Archives

NC Budget and Tax Center

Microsoft, the software titan familiar to most Americans, has benefited handsomely from using loopholes in the federal tax code to avoid paying its fair share of corporate income taxes. The corporation has avoided paying $4.5 billion in U.S. income taxes in recent years, according to evidence presented by the Senate Permanent Subcommittee on Investigations (PSI).

To avoid paying income taxes, Microsoft “sold” the right to market its products in the Americas to an offshore subsidiary, which then “licensed” back to the parent company the right to sell its products in the United States. The effect was that in 2011, almost half of the value of Microsoft’s U.S. sales was channeled offshore, and through this “transfer-pricing” shell game the company avoided $4.5 billion in U.S. income taxes over three years.

Senator Carl Levin’s Stop Tax Haven Abuse Act (S. 1533) bill would close two tax loopholes that corporations use to shuffle their intangible property, like licenses and patents, to offshore subsidiaries and dodge paying the taxes they owe. Closing these two loopholes would raise $23 billion in revenue over 10 years. Eliminating such corporate tax loopholes represents a positive step forward in ensuring that profitable corporations such as Microsoft, among others, pay their fair share of taxes.

NC Budget and Tax Center

As I explained in this space yesterday, the federal budget process would become a bit more stable and predictable if the recently introduced Stop Tax Haven Abuse Act is enacted. This bill would raise at least $200 billion over the next 10 years by closing corporate tax loopholes that enable multinationals to shield their offshore profits from taxation. Once federal lawmakers deal with the current budget shutdown, the passage of this act would deliver a more balanced approach to addressing the federal deficit. Above all, it would prevent a second round of across-the-board cuts that will only further harm the nation’s most vulnerable citizens at a time when hardship remains high.

One of the four major reforms within the bill is to repeal the “check the box” rule that allow companies to use offshore subsidies as a front to avoid paying their fair share of taxes, saving an estimated $78 billion. Currently, businesses can make offshore subsidiaries and their passive income invisible for tax purposes. Read More

Uncategorized

April 15Suggested readings for Tax Day 2013:

Joseph Stiglitz in the New York Times on “A Tax System Stacked Against the 99 Percent,”

Travis Waldron at Think Progress on “Five Ways the Tax Code Subsidizes the Wealthiest Americans,”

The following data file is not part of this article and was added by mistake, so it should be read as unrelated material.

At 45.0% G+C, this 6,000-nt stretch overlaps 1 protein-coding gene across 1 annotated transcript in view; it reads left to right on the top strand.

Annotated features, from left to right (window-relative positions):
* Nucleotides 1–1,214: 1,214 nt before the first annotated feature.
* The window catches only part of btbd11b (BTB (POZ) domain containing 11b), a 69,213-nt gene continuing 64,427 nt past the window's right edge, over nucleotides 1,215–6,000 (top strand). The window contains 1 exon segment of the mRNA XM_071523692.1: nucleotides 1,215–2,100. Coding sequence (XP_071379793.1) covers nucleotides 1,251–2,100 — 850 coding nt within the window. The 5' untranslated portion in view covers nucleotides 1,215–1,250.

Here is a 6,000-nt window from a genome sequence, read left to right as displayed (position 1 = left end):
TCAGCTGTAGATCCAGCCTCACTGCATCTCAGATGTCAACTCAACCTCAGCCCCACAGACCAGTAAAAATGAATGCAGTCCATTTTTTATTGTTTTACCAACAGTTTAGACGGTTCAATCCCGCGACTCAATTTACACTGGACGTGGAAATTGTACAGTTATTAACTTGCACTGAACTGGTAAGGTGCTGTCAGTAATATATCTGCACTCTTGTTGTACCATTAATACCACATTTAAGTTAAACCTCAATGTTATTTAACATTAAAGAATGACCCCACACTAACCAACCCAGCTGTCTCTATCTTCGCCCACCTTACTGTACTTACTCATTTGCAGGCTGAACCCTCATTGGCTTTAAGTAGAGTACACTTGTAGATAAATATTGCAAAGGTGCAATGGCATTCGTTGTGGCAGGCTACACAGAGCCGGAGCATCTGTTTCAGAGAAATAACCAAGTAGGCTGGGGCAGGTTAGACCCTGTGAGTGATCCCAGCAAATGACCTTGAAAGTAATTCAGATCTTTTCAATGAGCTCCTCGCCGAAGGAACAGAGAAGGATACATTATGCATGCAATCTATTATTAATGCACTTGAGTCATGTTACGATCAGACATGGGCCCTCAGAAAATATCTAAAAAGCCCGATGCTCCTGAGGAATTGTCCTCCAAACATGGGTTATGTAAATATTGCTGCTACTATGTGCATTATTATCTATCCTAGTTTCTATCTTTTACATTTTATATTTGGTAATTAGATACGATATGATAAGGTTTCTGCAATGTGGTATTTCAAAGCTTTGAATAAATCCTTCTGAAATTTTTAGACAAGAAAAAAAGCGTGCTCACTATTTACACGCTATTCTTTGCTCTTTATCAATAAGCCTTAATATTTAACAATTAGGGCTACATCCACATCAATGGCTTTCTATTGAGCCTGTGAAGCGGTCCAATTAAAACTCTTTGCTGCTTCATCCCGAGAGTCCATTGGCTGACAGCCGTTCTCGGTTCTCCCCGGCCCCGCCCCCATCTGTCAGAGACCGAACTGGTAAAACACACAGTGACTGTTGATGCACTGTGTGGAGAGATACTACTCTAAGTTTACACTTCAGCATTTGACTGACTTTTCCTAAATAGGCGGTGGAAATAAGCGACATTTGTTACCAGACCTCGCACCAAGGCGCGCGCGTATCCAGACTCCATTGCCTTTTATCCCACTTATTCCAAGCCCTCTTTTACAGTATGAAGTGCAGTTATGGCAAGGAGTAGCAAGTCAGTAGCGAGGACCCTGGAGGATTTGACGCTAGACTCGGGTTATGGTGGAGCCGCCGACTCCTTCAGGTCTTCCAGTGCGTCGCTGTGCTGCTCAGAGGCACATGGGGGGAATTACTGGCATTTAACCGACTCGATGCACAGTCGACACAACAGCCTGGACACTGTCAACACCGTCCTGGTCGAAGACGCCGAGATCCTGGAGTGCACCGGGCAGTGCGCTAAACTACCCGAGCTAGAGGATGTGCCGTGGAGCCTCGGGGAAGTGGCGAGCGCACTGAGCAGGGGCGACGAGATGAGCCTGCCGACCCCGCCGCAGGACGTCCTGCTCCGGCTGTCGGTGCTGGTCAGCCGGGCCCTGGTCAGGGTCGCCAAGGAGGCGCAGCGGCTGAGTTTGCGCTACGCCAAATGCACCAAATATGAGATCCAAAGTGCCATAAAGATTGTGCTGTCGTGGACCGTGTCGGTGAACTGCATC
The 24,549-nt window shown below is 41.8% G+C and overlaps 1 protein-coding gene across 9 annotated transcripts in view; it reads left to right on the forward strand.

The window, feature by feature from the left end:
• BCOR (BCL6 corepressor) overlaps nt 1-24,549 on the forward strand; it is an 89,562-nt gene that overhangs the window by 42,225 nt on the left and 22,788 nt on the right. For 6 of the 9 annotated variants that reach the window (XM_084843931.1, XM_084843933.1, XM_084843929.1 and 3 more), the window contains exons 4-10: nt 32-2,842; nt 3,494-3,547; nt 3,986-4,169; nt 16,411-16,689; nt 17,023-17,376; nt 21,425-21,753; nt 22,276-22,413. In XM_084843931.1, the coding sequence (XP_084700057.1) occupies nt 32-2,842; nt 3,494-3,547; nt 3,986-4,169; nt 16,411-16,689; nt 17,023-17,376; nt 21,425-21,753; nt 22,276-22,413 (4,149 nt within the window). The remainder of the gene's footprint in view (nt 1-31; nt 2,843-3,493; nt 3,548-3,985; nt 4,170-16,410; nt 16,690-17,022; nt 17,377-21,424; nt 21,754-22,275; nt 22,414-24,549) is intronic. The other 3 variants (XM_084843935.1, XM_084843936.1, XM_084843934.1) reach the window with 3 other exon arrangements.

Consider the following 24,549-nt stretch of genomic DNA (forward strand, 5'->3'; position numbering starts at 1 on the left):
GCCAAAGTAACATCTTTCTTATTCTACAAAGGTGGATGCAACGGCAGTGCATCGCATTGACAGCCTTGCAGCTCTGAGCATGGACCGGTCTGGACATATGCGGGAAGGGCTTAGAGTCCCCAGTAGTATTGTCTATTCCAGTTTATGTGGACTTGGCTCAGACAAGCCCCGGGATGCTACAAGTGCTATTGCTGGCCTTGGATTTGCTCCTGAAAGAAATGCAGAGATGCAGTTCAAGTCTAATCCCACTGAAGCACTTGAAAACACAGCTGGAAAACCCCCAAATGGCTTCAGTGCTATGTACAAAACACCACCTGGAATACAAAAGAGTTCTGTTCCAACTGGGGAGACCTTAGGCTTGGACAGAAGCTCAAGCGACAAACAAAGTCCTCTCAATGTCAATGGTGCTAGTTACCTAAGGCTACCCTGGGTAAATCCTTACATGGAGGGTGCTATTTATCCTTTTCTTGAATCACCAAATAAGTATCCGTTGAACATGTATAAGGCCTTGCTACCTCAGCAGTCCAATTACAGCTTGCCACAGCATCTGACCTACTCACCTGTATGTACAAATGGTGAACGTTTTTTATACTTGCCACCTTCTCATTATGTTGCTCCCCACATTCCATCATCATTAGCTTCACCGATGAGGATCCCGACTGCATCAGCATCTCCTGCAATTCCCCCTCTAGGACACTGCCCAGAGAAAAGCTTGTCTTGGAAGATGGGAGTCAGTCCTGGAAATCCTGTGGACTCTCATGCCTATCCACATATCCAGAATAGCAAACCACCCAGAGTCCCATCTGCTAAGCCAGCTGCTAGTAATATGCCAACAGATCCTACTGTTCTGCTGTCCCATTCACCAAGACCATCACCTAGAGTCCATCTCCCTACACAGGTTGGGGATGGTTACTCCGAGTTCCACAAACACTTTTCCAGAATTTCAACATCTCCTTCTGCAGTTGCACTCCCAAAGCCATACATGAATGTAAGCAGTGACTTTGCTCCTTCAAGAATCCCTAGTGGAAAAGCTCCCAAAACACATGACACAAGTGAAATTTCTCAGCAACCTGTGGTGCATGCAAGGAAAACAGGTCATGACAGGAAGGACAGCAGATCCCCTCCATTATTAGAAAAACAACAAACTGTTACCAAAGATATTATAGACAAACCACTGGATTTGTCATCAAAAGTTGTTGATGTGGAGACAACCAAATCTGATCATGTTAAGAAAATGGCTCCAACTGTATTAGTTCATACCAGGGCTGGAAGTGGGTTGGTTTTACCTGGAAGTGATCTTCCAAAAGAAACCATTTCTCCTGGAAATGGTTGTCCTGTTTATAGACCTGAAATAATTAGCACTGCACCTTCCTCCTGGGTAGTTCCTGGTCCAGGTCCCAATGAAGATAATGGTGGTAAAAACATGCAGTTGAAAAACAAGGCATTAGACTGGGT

David Cay Johnston on the fast-shrinking budget of our national tax police, and, of course,

our own recent series – “Profiles in corporate tax avoidance” featuring profiles of Duke Energy, Merck & Co. and International Paper.

 

 

Uncategorized

As Brenna Burch reported here on The Progressive Pulse the other day, the state Court of Appeals issued a welcome decision this week when a three-judge panel ruled unanimously that the parent company of the grocer Food Lion (the Belgian corporation known as Delhaize) could not escape state taxes through various avoidance techniques.

This morning, the Greensboro News & Record has an on-the-money editorial about the same matter entitled “Bread and taxes.”

This is the excellent conclusion:

“Delhaize and Food Lion expressed disappointment with the decision and said they are reviewing options. Because Tuesday’s ruling was unanimous — Judges Donna Stroud and Doug McCullough joined Thigpen —  the N.C. Supreme Court does not have to hear an appeal.

It’s time to call the issue settled. Food Lion sought a legal means to reduce its state tax bite, as many companies would do. Its plan didn’t work. Now it should focus on continuing its record of good corporate citizenship, which includes paying its fair share of North Carolina taxes.”

You can read the entire editorial by clicking here.

Uncategorized

In response to this year’s push by the General Assembly to weaken the state’s safeguards against corporate tax dodging, the NC Justice Center recently launched a petition asking the General Assembly to adopt a key corporate tax reform that would nullify many of the strategies some corporations use to avoid paying state corporate income taxes.

From the petition:

But here’s the good news: there is a simple way for our policymakers in North Carolina to crack down on corporate tax dodging. All they have to do is require corporations to pay taxes on profits earned in states where they do business. This common-sense idea, called “mandatory combined reporting,” could raise up to $100 million each year in North Carolina.

In a report issued earlier this year, the NC Budget and Tax Center described how large corporations are able to take advantage of tax shelters because most of them are structured as parent corporations that each own many separate subsidiary corporations operating in many states. In states without mandatory combined reporting, multi-state corporations are able to shift income earned in one state to related corporate subsidiary in a state without a corporate income tax or with special corporate tax exemptions. Read More